Structures were successfully fabricated with an inner microdisk diameter of 5 µm and with outer (total) diameters ranging from 30 to 130 µm along with a thickness of ~500 nm, and are shown in the optical and scanning electron micrographs in Fig. 4(a) and (b) as well as the optical surface profile of Fig. 4(c). A few devices were also successfully fabricated with 7.5 µm inner microdisk diameters for use in photoluminescence (PL) measurements. The strain in successfully fabricated structures was then measured by Raman spectroscopy using a 514 nm excitation laser operated at ~100 µW with 1 second integration time. This Raman excitation is known to be low enough that no significant heating effects occur during measurements on substrate-adhered germanium . The observed Raman shifts were then converted to biaxial strain values using a strain-shift coefficient of 390 cm−1 . According to the measured Raman spectra of Fig. 5(a) , the observed biaxial strains in the structures’ inner microdisks ranged from 0.2% to 1.11%; the lower bound of 0.2% strain represents the residual Ge strain in the absence of patterning. The relationship between the observed strain and the outer diameter is shown in the inset of Fig. 5(a) for a series of devices fabricated side-by-side in the same run. From Fig. 5(a) it is clear that the measured strain has not saturated even for our largest unbroken sample (130 µm outer diameter), and FEM simulations predict no hard limit on the achievable strain if fracturing is ignored. Thus if the material fractures can be eliminated, perhaps by reducing the initial defect density in the Ge or by alleviating the corner stresses from which the fractures originate, even larger biaxial strains may be within reach with larger dimensions. To experimentally confirm the strain uniformity, predicted by FEM modeling in Fig. 1(d), an area scan of the Raman shift was performed. As shown in Fig. 5(b), the observed Raman shift is nearly constant over a large area in the inner microdisk, indicating an excellent strain uniformity except for some sharp increases near the corner regions. This confirms that our structure achieves a uniform strain over a large area in practice as well as in theory.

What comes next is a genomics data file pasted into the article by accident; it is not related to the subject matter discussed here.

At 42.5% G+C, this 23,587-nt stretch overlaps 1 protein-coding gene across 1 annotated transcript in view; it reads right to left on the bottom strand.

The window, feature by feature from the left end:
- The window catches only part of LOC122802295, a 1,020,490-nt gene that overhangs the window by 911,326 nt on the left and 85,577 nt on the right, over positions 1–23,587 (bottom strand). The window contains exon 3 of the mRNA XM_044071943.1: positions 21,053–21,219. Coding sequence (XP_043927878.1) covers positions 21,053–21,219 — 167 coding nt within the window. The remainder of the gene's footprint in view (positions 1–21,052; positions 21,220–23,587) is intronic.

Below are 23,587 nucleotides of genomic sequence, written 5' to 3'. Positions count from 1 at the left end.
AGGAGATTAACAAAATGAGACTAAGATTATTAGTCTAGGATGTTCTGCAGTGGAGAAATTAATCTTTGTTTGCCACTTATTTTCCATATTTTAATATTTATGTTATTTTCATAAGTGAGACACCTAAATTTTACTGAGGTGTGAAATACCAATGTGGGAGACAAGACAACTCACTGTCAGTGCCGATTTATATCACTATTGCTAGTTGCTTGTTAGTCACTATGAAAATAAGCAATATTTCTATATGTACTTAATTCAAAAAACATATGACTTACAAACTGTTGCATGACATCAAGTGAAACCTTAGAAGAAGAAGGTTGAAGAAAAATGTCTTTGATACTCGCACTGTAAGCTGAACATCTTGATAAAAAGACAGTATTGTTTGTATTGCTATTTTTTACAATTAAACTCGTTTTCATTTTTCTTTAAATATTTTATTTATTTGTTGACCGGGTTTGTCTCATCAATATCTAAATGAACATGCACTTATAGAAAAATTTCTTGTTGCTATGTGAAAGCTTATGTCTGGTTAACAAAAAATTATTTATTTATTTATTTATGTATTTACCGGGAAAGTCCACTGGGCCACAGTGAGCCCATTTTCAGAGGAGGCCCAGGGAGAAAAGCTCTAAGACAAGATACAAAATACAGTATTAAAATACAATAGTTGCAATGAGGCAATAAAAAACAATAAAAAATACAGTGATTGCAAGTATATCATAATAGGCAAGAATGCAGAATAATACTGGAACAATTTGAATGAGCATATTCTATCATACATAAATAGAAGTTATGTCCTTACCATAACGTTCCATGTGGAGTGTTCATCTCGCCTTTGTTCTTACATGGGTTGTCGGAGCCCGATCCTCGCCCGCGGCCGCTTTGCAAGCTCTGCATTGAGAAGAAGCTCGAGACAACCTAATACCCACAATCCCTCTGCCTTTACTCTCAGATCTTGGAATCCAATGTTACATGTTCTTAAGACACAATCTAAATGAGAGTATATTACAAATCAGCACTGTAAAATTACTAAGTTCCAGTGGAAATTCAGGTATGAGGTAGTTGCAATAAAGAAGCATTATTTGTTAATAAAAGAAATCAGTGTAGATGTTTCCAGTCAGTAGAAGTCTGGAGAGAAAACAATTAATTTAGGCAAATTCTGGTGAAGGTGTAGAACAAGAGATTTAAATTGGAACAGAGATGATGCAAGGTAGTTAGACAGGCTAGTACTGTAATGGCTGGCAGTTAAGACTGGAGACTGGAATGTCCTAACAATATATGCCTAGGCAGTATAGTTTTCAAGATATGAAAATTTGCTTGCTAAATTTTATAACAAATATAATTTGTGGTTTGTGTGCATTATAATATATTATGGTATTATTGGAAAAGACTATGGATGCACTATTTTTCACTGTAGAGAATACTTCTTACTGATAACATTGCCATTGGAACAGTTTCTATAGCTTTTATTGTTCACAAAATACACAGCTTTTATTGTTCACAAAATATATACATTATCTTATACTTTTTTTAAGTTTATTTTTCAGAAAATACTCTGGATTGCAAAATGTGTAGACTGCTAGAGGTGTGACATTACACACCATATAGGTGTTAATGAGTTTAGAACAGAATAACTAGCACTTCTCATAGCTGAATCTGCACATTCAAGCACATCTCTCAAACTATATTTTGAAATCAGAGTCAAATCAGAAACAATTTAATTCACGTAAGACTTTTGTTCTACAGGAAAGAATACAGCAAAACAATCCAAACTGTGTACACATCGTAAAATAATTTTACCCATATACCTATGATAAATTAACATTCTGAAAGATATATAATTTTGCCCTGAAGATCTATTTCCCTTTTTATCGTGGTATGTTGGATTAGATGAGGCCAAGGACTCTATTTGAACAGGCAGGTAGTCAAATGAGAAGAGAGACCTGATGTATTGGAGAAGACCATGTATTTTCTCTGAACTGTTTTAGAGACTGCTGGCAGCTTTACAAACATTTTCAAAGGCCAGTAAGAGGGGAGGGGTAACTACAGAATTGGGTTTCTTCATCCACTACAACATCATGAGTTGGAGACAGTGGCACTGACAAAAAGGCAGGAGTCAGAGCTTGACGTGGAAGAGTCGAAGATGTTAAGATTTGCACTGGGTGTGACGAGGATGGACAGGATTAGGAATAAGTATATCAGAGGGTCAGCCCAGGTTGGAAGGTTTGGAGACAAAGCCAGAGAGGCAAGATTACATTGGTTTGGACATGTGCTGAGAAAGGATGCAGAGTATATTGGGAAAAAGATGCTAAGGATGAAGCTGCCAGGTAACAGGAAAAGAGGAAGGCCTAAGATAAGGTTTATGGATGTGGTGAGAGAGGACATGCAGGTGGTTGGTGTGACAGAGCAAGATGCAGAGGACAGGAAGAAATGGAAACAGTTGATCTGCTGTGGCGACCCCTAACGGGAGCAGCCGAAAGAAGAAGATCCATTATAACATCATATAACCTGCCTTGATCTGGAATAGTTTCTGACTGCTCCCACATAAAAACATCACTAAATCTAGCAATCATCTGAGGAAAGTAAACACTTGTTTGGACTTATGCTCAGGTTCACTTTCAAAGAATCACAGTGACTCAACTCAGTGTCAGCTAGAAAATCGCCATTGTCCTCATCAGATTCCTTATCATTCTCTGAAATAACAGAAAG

Finally, the biaxially strained structures were characterized by PL measurements, as shown in Fig. 6(a) , taken at the center of the inner microdisks. The structures characterized by PL had a relatively large inner microdisk diameter of 7.5 µm to accommodate the finite spot size of the excitation laser, and the use of substrate-adhered Ge structures in this work precludes any significant heating effects from the 12 mW laser excitation . Biaxial strain is well understood to enhance Ge luminescence by increasing the fraction of electrons in the direct conduction valley [3,12,28], and we observe this phenomenon in our PL measurements. As shown explicitly in the inset of Fig. 6(b), the integrated intensity of the PL emission from our Ge structures increases by a factor of ~2.3x as the strain increases from zero to 0.98%. However, this is significantly smaller than the ~20x enhancement in Gamma valley occupancy expected from Ge’s deformation potentials . The most likely explanation for this discrepancy is that valence band splitting and polarization selection rules favor in-plane emission over out-of-plane emission as the biaxial strain increases . In a previous work , polarization dependent PL measurements on 1.6% uniaxially strained Ge showed that photon emission polarized parallel to the strain axis was suppressed by ~5x relative to the emission polarized perpendicular to the strain axis. We expect by analogy that in-plane biaxial tensile strain significantly reduces the fraction of photons that are polarized in the strain plane and propagate out of plane. Our setup cannot collect the photons propagating in plane because of the free-space PL setup configuration. Demonstrating the true emission enhancement by strain would require a burdensome workaround to collect such these in-plane emitted photons, for example fabricating an optical grating on the Ge surface . Another possibility is that pseudo-heterostructure effects  are causing carriers to drift to the highly-strained corner regions where the bandgap is smallest. Because these corners represent a surface, this might increase surface recombination and suppress the PL, though it is difficult to estimate the magnitude of this effect. It is unlikely that our unexpectedly low PL enhancement is due to dislocations arising from our strain technique: it has been previously demonstrated that uniaxial strain from stress-concentrating micro-bridges does not affect Ge’s defect-limited minority carrier lifetime  and we therefore do not expect our biaxial strain to noticeably affect Ge’s defect density either. Carrier diffusion may also help explain the PL enhancement discrepancy since biaxial tensile strain enhances carrier mobilities . This means that for our highly strained structures, carriers may diffuse away from the excitation area more quickly before radiative recombination can take place. Nevertheless, we can easily confirm the observed strain level in our Ge by verifying that the observed PL redshifts with strain follow the energy separations between the Gamma (Γ) valley and the two separate valence bands, the heavy hole (HH) and light hole (LH) bands, as has been observed in previous works [24,32]. As shown in Fig. 6(b), employing larger strains does indeed redshift the PL emission in accordance with the narrowing of the Γ–HH and Γ–LH bandgaps predicted by theory. These PL measurements therefore confirm that large strains are indeed achieved within our structures as previously shown by Raman spectroscopy.